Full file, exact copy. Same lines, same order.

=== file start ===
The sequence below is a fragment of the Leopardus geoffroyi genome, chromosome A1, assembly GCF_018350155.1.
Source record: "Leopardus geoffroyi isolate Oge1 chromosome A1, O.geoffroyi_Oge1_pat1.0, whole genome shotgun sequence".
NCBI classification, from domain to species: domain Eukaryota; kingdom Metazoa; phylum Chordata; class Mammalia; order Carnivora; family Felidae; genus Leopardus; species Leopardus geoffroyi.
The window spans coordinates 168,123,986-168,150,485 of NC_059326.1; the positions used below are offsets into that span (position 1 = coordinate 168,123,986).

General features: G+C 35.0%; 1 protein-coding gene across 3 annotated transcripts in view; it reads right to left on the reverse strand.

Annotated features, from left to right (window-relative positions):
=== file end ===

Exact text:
The sequence below is a fragment of the Leopardus geoffroyi genome, chromosome A1, assembly GCF_018350155.1.
Source record: "Leopardus geoffroyi isolate Oge1 chromosome A1, O.geoffroyi_Oge1_pat1.0, whole genome shotgun sequence".
NCBI classification, from domain to species: domain Eukaryota; kingdom Metazoa; phylum Chordata; class Mammalia; order Carnivora; family Felidae; genus Leopardus; species Leopardus geoffroyi.
The window spans coordinates 168,123,986-168,150,485 of NC_059326.1; the positions used below are offsets into that span (position 1 = coordinate 168,123,986).

General features: G+C 35.0%; 1 protein-coding gene across 3 annotated transcripts in view; it reads right to left on the reverse strand.

Annotated features, from left to right (window-relative positions):